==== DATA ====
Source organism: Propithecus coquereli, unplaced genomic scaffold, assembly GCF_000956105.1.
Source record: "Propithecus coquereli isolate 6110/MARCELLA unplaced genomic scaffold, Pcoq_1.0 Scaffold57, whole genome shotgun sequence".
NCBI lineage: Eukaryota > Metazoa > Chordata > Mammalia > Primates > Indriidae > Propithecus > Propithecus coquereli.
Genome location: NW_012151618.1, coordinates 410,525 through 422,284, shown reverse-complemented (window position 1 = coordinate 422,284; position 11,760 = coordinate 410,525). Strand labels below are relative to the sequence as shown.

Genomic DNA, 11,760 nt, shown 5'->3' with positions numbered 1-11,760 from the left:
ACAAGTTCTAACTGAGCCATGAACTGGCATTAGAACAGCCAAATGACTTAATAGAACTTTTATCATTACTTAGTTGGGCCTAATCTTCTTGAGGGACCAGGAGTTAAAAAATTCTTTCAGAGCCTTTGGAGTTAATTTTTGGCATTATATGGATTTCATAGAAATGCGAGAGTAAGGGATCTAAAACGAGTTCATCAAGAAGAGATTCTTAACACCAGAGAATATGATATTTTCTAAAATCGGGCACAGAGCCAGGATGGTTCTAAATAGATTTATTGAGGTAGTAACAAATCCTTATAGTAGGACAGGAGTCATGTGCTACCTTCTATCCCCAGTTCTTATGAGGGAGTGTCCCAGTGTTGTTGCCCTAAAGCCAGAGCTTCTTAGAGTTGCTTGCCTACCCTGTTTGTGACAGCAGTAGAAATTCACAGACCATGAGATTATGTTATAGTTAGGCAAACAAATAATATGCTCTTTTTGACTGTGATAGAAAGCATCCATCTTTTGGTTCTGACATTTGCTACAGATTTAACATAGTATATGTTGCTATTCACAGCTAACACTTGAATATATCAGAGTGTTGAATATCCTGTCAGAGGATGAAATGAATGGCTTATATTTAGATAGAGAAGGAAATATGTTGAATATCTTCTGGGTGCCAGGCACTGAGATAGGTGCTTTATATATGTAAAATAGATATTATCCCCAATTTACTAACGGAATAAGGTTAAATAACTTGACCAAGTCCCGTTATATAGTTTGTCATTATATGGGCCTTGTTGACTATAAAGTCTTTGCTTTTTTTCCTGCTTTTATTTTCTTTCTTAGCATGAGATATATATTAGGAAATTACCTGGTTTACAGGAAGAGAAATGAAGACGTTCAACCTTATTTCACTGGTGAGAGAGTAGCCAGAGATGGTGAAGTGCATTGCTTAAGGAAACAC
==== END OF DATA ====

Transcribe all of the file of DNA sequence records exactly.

Source organism: Propithecus coquereli, unplaced genomic scaffold, assembly GCF_000956105.1.
Source record: "Propithecus coquereli isolate 6110/MARCELLA unplaced genomic scaffold, Pcoq_1.0 Scaffold57, whole genome shotgun sequence".
NCBI lineage: Eukaryota > Metazoa > Chordata > Mammalia > Primates > Indriidae > Propithecus > Propithecus coquereli.
Genome location: NW_012151618.1, coordinates 410,525 through 422,284, shown reverse-complemented (window position 1 = coordinate 422,284; position 11,760 = coordinate 410,525). Strand labels below are relative to the sequence as shown.

Genomic DNA, 11,760 nt, shown 5'->3' with positions numbered 1-11,760 from the left:
ACAAGTTCTAACTGAGCCATGAACTGGCATTAGAACAGCCAAATGACTTAATAGAACTTTTATCATTACTTAGTTGGGCCTAATCTTCTTGAGGGACCAGGAGTTAAAAAATTCTTTCAGAGCCTTTGGAGTTAATTTTTGGCATTATATGGATTTCATAGAAATGCGAGAGTAAGGGATCTAAAACGAGTTCATCAAGAAGAGATTCTTAACACCAGAGAATATGATATTTTCTAAAATCGGGCACAGAGCCAGGATGGTTCTAAATAGATTTATTGAGGTAGTAACAAATCCTTATAGTAGGACAGGAGTCATGTGCTACCTTCTATCCCCAGTTCTTATGAGGGAGTGTCCCAGTGTTGTTGCCCTAAAGCCAGAGCTTCTTAGAGTTGCTTGCCTACCCTGTTTGTGACAGCAGTAGAAATTCACAGACCATGAGATTATGTTATAGTTAGGCAAACAAATAATATGCTCTTTTTGACTGTGATAGAAAGCATCCATCTTTTGGTTCTGACATTTGCTACAGATTTAACATAGTATATGTTGCTATTCACAGCTAACACTTGAATATATCAGAGTGTTGAATATCCTGTCAGAGGATGAAATGAATGGCTTATATTTAGATAGAGAAGGAAATATGTTGAATATCTTCTGGGTGCCAGGCACTGAGATAGGTGCTTTATATATGTAAAATAGATATTATCCCCAATTTACTAACGGAATAAGGTTAAATAACTTGACCAAGTCCCGTTATATAGTTTGTCATTATATGGGCCTTGTTGACTATAAAGTCTTTGCTTTTTTTCCTGCTTTTATTTTCTTTCTTAGCATGAGATATATATTAGGAAATTACCTGGTTTACAGGAAGAGAAATGAAGACGTTCAACCTTATTTCACTGGTGAGAGAGTAGCCAGAGATGGTGAAGTGCATTGCTTAAGGAAACAC